Tell us about yourself.
My name is Randy Rollins and I am president and founder of Drive-To-Work, a non-profit tax-exempt corporation which assists low income and previously incarcerated persons to restore their driving privileges so they can drive to work and keep a job. As a former Secretary of Public Safety, I agree with a recent study which concluded: “If you don’t have a valid driver’s license, you don’t have a prayer of getting or keeping a job over time.” Drive-To-Work is based in Richmond but serves individuals state-wide who want to get their driver’s licenses back.
What is the focus of your work?
Not having a valid driver’s license is a major barrier to getting and keeping a job. Over 10% of Virginia drivers are suspended at any point in time. Meanwhile, 1,900 job positions require a license. In rural areas, for electricians and others who must go to the job site and for night-time shifts, individuals cannot take jobs unless they can drive. Since court fines, child support and other financial hardships account for nearly 50% of all suspensions, low income individuals are the most severely affected.
Drive-To-Work provides legal assistance to persons who sign up for its program. We work with individual clients to remove the many reasons for suspension from their driving records, so they can go back to DMV and get their licenses back. This helps the individuals and their families and lessens the burdens of unemployment on communities.
What do you find most rewarding about your work?
- When an individual sees, perhaps for the first time, that there is hope for him or her to fight through a complicated problem and get a license.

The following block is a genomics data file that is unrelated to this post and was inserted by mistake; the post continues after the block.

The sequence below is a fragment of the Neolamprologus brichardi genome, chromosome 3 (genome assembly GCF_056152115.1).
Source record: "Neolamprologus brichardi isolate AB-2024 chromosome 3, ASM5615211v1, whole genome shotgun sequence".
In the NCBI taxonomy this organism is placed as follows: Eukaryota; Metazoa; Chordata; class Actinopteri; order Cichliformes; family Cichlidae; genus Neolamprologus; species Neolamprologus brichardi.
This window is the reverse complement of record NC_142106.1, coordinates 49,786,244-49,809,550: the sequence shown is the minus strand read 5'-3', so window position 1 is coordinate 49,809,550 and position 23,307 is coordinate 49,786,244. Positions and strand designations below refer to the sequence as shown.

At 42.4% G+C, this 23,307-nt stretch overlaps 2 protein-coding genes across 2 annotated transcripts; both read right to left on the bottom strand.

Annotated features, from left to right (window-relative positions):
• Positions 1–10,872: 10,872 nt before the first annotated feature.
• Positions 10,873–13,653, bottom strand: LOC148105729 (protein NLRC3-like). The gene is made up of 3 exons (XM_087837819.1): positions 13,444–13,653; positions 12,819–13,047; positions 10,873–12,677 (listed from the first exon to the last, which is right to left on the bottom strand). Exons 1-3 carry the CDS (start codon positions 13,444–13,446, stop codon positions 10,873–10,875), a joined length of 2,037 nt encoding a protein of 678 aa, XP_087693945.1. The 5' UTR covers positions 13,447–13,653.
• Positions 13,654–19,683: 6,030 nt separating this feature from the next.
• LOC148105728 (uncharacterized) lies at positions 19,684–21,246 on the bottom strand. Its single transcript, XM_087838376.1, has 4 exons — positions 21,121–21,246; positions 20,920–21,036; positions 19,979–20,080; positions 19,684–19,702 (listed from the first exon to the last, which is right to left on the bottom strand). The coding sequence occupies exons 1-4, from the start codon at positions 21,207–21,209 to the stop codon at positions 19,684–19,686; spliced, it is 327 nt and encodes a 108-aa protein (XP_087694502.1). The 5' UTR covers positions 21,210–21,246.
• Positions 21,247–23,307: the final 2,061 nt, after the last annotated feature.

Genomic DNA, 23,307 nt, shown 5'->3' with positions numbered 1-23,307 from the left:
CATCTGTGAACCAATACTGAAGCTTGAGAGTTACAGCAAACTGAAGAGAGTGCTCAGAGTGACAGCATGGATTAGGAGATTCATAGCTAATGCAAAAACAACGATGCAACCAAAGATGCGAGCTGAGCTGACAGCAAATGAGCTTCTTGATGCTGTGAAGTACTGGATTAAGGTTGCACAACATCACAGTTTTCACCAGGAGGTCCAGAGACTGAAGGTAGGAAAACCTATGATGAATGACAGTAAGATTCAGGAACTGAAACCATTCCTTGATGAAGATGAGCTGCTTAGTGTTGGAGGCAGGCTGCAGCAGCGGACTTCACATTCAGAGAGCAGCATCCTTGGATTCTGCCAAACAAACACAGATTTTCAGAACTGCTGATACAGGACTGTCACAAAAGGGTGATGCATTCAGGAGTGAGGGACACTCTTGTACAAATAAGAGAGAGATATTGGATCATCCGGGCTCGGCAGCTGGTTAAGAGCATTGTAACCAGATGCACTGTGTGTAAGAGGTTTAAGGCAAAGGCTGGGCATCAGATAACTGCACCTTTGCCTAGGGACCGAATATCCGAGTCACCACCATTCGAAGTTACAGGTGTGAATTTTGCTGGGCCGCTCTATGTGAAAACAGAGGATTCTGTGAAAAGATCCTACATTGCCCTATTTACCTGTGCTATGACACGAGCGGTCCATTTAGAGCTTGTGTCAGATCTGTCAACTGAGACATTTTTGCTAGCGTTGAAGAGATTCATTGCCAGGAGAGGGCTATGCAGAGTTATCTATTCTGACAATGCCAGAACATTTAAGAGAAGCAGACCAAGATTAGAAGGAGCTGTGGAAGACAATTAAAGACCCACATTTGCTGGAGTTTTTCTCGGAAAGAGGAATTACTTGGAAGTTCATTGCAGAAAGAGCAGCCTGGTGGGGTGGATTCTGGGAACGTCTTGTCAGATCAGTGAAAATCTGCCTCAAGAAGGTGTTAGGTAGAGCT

- When that person finally holds in hand that plastic card that says “Virginia Driver’s License.”
- The annual Drive-To-Work Second Chance Community Luncheon, at which we recognize the successes of our clients. This year’s Luncheon featured Harold Clarke, Director of Virginia Department of Corrections who spoke about “The Challenge of Re-entry”—especially getting a job, which often requires a driver’s license– for offenders returning to their families and communities after serving their sentences.
What are some major challenges you have faced and how have you handled them?
Drive-To-Work is the only organization providing legal assistance to low income individuals to restore their driving privileges. Because it addresses an often-unrecognized niche problem, few foundations or charitable organizations see how its mission fits their own objectives and are reluctant to provide grants. We try to answer this challenge by seeking out funding sources based on relationships and obtaining public financial support. We also expand our service lines and geographic service area so as to produce more earned revenue. ConnectVA can help us get the message out.
What’s coming next for your organization that really excites you?
Drive-To-Work is presenting a seminar on “How To Get Your License Back” to individuals about to be released from jail or prison. If released offenders can get their licenses back, they become more “job ready” and their employment chances are vastly improved. If any organization serving other groups with unemployed individuals will contact Drive-To-Work, we can explore offering the seminar to their participants.
How are you leveraging ConnectVA to achieve your mission?
ConnectVA provides an excellent means to keep abreast of the non-profit sector in Richmond. We all learn from each other and the interactive communication on ConnectVA allows us to be a part of the latest trends and developments in the Richmond NPO community.
Anything else you would like to share?